(Blanco Y Negro 4509-96482-2)
Everything But the Girl's latest album traces the subtle shifts of sentiment in a crumbling relationship, which may or may not be Ben and Tracey's own, who knows? Certainly, in 'Troubled Mind', Tracey sings of 'reading more into your words than you have put into them', which rather suggests another songwriter of intimate connection. Between them, they've constructed a song cycle which seems to run from initial disaffection, through break-up, to an eventual reconciliation of sorts in the last few tracks.
The album captures expertly the fragmentary, confusing nature of emotional ruction: doubt and uncertainty stalks these songs, with occasional flashes of remorse and recognition cutting to the quick of the matter - as when Ben Watt captures the emptiness of the lovelorn in 'Missing' by admitting, 'Can I confess I've been hanging round your old address?'
The settings for these troubled epistles draw on the classic British folk-rock talents of Dave Mattacks and Danny Thompson, with Richard Thompson guesting on one track and string arranger Harry Robinson doing what is claimed to be his first work in the field since the early Seventies. The result is a kind of jazz-lite folk-pop which seems designed to accessorise a thirtysomething lifestyle, smart and stylish without making too many demands on the attention.
Seize the Time
(Beggars Banquet NAT CD 33)
Fiercely polemical, the militant Anglo-Asian rap crew Fun Da Mental blend edgy techno rhythms with Asian percussive and melodic flavours and sampled soundbites of black-pride oratory from the likes of Louis Farrakhan, topping the lot with angry, articulate castigations of Western decay.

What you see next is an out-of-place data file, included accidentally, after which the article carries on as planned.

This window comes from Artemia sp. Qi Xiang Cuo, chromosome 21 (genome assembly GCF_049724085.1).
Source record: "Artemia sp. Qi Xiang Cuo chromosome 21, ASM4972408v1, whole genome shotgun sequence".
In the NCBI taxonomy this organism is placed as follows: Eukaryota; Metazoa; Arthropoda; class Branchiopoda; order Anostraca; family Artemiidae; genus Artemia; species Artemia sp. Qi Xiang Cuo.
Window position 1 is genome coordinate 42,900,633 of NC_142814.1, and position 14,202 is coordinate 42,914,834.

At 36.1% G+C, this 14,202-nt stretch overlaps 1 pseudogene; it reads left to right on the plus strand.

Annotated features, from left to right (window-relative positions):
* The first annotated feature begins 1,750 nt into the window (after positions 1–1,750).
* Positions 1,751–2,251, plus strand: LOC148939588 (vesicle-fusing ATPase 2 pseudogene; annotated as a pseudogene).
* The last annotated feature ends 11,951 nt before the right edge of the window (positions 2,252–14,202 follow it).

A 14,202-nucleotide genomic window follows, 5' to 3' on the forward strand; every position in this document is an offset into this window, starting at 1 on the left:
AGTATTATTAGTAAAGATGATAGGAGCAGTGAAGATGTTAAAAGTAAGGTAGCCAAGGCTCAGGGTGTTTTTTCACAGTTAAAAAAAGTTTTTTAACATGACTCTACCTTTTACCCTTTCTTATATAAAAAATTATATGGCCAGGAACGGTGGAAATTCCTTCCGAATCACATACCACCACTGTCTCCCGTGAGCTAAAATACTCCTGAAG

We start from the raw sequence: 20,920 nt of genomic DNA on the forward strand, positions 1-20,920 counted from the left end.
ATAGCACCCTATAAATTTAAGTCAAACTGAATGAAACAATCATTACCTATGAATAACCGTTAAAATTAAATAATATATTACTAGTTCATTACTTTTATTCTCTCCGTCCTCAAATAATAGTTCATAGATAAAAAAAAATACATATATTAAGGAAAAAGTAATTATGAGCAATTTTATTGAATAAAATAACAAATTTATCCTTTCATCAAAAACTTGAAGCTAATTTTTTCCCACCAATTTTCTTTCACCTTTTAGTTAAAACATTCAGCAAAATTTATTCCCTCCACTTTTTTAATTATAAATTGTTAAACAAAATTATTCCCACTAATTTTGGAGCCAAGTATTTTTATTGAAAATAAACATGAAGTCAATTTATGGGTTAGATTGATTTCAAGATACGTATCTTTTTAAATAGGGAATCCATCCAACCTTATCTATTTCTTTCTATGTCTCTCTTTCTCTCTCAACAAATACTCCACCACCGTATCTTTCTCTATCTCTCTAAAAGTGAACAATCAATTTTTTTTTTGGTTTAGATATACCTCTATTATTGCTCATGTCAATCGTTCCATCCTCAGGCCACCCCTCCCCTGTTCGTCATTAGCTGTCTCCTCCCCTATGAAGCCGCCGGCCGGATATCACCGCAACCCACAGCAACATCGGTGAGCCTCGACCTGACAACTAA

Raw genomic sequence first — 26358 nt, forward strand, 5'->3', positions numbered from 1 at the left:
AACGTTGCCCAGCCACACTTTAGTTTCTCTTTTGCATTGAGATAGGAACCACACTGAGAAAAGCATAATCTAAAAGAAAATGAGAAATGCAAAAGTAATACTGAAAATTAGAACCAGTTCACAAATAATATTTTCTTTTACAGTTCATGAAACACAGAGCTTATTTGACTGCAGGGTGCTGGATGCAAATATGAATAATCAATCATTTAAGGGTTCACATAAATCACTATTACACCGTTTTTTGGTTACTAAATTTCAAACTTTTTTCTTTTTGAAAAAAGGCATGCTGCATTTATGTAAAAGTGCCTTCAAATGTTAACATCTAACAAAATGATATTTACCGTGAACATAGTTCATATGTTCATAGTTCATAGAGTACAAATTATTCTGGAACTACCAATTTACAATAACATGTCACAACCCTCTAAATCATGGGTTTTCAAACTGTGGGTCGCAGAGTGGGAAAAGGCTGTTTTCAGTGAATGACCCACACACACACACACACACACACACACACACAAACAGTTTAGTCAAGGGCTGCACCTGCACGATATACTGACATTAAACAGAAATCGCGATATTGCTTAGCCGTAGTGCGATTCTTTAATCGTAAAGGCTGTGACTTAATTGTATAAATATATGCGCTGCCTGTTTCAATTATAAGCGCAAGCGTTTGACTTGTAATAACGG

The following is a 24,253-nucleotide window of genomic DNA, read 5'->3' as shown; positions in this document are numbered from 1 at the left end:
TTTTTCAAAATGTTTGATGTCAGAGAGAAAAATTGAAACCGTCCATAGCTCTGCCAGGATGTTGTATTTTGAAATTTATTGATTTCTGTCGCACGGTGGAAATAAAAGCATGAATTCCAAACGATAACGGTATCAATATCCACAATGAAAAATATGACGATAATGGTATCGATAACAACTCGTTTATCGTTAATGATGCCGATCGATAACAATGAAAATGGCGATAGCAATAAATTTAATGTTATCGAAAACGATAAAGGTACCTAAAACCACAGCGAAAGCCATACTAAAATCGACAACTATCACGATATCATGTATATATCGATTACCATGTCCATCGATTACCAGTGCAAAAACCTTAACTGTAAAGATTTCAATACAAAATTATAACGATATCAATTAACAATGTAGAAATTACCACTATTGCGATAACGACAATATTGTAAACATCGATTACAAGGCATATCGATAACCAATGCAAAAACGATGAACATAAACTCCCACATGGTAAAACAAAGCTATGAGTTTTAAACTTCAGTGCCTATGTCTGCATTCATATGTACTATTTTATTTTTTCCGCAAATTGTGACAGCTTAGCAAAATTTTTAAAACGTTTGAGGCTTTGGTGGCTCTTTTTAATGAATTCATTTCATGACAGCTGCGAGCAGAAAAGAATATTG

'Dog Tribe' opens the first of Seize the Time's two CDs with a gritty put-down of white-prole Fascism pitched straight at street-level. The second CD, widening the group's aim, uses a sample of Alan Clark's outrageous patrician disdain when questioned about supplying arms to Saddam Hussein as the perfect exemplar of the all-purpose British devil: this speaks clearly of the rationale underpinning the rumbling Islamic war-cries of 'President Propaganda' and 'Mera Mazab', and the anti- Christianity blast 'Dollars or Sense', which denounces the Bible as 'make believe stories / Where people like me don't seem to have glory'.
There's an unapologetically macho aggression to their raps, brought into sharp focus when Subi Shah's calm, capable 'Mother India' interrupts the barrage of testosterone-charged agit-pop. There's an assurance about her feminist anthem - which praises Palestinian freedom fighter / terrorist Leila Khaled alongside a host of more historical heroines - which channels the anger into a less aggressive, but no less determined, expression of pride.
(Planet Dog/Ultimate BARK CD 005)
There's a wiry elasticity to Eat Static's grooves on this, their second album - a space-hopper bounce which matches their (apparently sincere) ufologist beliefs as espoused in the sampled conspiracy theorists of 'Abnormal Interference'.
We've been here before several times, from Hawkwind to the Orb's 'Blue Room', but Eat Static seem more condensed in their approach, using a frisky hi-hat pattern to give an air of hot jazz to such tracks as 'Dzhopa Dream' and the title track, while bungee basslines ensure the beat strides along regardless. 'Panspermia', by contrast, is unapologetically spacey, with ghosts of sound spinning gravity-free in an abyss.
This is more in the vein of Vangelis's Blade Runner soundtrack, an early techno landmark much admired by remixers like Paul Oakenfold and the Orb's Alex Patterson: there's a looming autocratic power to Vangelis's 'Main Titles' that applies ambient principles more to skyscraper- canyons than the chasms of deep space, while the use of soundbites from the film anticipates another commonplace of the sampling era.
The 'End Titles' are couched in a pounding electro-pop surge reminiscent of Kraftwerk's 'Metropolis', but it's not all techno: there are echoes of Enya, Keith Jarrett and the Diva soundtrack elsewhere, while on 'Tales of the Future', Demis Roussos contributes a Rai-style vocal track. Reissued, with several unreleased tracks, this is Vangelis's most consistent album.Reuse content